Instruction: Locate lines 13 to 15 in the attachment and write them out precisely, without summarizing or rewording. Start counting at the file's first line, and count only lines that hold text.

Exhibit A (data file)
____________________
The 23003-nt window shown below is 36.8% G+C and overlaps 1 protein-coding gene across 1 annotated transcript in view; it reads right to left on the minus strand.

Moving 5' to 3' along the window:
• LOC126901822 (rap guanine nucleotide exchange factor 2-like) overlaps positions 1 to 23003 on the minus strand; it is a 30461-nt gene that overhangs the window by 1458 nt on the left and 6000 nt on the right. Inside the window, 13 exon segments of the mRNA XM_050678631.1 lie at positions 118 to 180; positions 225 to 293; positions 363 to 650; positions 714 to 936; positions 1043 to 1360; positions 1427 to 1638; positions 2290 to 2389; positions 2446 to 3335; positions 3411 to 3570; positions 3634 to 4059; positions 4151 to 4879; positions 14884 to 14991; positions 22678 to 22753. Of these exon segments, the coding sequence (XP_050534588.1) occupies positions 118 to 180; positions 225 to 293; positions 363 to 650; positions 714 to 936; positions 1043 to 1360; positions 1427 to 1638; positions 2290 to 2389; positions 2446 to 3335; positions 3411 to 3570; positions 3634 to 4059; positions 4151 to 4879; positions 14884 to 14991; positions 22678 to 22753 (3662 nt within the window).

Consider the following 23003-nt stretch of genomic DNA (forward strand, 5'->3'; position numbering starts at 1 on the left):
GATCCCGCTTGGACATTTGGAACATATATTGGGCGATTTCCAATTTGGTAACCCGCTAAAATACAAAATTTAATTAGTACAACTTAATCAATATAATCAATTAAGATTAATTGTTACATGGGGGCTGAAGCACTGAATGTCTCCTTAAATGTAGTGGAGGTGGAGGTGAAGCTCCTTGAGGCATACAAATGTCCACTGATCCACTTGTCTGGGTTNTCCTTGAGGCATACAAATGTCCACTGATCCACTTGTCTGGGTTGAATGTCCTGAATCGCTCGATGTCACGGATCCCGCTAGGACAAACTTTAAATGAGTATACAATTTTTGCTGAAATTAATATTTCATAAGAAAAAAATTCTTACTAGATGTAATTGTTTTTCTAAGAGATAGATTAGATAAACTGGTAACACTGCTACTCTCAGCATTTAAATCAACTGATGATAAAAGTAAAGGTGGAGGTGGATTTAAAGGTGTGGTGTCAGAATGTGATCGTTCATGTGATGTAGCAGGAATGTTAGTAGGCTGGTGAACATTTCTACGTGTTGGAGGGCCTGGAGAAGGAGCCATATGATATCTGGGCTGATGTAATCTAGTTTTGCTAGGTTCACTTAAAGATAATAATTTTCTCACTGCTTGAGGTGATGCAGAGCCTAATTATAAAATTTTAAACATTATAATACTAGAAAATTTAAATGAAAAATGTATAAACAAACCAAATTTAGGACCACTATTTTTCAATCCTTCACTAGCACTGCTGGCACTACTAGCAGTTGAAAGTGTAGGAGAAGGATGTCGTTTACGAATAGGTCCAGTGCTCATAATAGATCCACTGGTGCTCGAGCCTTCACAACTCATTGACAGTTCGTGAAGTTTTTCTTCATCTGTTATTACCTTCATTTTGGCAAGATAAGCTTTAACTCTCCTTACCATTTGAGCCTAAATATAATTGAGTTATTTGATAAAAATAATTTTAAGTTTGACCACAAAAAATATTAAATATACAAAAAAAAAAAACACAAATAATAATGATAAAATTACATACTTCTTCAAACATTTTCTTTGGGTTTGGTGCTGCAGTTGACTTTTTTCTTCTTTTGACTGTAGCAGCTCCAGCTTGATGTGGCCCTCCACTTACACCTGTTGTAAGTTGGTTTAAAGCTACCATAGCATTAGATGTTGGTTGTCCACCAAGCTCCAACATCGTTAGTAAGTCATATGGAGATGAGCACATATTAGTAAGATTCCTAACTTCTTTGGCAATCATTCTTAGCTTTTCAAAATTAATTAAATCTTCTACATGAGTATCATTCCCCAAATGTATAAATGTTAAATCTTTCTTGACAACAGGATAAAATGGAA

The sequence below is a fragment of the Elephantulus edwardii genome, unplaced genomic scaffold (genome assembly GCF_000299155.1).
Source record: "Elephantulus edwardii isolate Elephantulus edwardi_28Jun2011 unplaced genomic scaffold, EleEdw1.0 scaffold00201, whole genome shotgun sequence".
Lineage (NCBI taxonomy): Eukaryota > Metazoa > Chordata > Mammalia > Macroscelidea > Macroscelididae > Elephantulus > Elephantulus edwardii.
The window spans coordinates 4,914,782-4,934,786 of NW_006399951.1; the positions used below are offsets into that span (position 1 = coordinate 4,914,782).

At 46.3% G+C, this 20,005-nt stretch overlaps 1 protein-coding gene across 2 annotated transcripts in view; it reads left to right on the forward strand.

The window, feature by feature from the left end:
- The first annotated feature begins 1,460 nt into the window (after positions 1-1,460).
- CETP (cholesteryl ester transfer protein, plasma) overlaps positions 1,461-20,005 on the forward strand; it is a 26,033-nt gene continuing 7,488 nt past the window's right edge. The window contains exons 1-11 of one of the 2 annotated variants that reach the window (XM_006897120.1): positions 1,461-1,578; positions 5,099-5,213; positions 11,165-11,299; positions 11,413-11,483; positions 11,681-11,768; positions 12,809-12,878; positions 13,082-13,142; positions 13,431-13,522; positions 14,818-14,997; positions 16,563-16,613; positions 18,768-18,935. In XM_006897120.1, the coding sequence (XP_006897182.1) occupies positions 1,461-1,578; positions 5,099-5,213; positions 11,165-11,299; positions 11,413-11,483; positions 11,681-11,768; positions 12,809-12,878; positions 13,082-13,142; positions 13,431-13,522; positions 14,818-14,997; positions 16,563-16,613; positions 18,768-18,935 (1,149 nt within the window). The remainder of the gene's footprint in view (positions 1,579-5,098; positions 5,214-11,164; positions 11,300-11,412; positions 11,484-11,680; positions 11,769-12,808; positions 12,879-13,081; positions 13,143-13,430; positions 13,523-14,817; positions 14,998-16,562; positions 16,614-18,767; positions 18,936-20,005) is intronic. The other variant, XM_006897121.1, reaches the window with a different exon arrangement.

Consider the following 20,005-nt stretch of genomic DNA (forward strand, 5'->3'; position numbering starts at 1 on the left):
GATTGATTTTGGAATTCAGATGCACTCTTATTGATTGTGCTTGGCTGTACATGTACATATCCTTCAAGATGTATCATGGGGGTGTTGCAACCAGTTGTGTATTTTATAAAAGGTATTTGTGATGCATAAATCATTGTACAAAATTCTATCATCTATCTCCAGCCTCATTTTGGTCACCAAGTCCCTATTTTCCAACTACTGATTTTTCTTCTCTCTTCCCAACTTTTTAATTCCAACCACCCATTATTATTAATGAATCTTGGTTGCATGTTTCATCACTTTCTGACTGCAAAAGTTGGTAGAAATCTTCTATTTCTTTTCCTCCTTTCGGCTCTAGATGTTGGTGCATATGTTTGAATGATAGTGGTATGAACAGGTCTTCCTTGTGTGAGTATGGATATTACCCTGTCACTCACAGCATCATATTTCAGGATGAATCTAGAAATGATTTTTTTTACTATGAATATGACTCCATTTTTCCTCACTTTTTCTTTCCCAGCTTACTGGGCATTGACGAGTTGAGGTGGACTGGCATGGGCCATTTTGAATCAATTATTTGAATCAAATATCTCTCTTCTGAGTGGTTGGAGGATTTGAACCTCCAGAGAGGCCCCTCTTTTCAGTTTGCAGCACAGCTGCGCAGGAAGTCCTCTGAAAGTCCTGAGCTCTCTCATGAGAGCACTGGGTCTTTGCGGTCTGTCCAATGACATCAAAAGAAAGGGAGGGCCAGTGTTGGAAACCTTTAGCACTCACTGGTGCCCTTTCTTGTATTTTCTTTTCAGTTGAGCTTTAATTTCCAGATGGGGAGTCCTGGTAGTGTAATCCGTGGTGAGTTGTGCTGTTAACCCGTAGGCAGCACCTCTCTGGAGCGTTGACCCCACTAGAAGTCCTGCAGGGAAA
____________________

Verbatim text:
- CETP (cholesteryl ester transfer protein, plasma) overlaps positions 1,461-20,005 on the forward strand; it is a 26,033-nt gene continuing 7,488 nt past the window's right edge. The window contains exons 1-11 of one of the 2 annotated variants that reach the window (XM_006897120.1): positions 1,461-1,578; positions 5,099-5,213; positions 11,165-11,299; positions 11,413-11,483; positions 11,681-11,768; positions 12,809-12,878; positions 13,082-13,142; positions 13,431-13,522; positions 14,818-14,997; positions 16,563-16,613; positions 18,768-18,935. In XM_006897120.1, the coding sequence (XP_006897182.1) occupies positions 1,461-1,578; positions 5,099-5,213; positions 11,165-11,299; positions 11,413-11,483; positions 11,681-11,768; positions 12,809-12,878; positions 13,082-13,142; positions 13,431-13,522; positions 14,818-14,997; positions 16,563-16,613; positions 18,768-18,935 (1,149 nt within the window). The remainder of the gene's footprint in view (positions 1,579-5,098; positions 5,214-11,164; positions 11,300-11,412; positions 11,484-11,680; positions 11,769-12,808; positions 12,879-13,081; positions 13,143-13,430; positions 13,523-14,817; positions 14,998-16,562; positions 16,614-18,767; positions 18,936-20,005) is intronic. The other variant, XM_006897121.1, reaches the window with a different exon arrangement.

Consider the following 20,005-nt stretch of genomic DNA (forward strand, 5'->3'; position numbering starts at 1 on the left):
GATTGATTTTGGAATTCAGATGCACTCTTATTGATTGTGCTTGGCTGTACATGTACATATCCTTCAAGATGTATCATGGGGGTGTTGCAACCAGTTGTGTATTTTATAAAAGGTATTTGTGATGCATAAATCATTGTACAAAATTCTATCATCTATCTCCAGCCTCATTTTGGTCACCAAGTCCCTATTTTCCAACTACTGATTTTTCTTCTCTCTTCCCAACTTTTTAATTCCAACCACCCATTATTATTAATGAATCTTGGTTGCATGTTTCATCACTTTCTGACTGCAAAAGTTGGTAGAAATCTTCTATTTCTTTTCCTCCTTTCGGCTCTAGATGTTGGTGCATATGTTTGAATGATAGTGGTATGAACAGGTCTTCCTTGTGTGAGTATGGATATTACCCTGTCACTCACAGCATCATATTTCAGGATGAATCTAGAAATGATTTTTTTTACTATGAATATGACTCCATTTTTCCTCACTTTTTCTTTCCCAGCTTACTGGGCATTGACGAGTTGAGGTGGACTGGCATGGGCCATTTTGAATCAATTATTTGAATCAAATATCTCTCTTCTGAGTGGTTGGAGGATTTGAACCTCCAGAGAGGCCCCTCTTTTCAGTTTGCAGCACAGCTGCGCAGGAAGTCCTCTGAAAGTCCTGAGCTCTCTCATGAGAGCACTGGGTCTTTGCGGTCTGTCCAATGACATCAAAAGAAAGGGAGGGCCAGTGTTGGAAACCTTTAGCACTCACTGGTGCCCTTTCTTGTATTTTCTTTTCAGTTGAGCTTTAATTTCCAGATGGGGAGTCCTGGTAGTGTAATCCGTGGTGAGTTGTGCTGTTAACCCGTAGGCAGCACCTCTCTGGAGCGTTGACCCCACTAGAAGTCCTGCAGGGAAA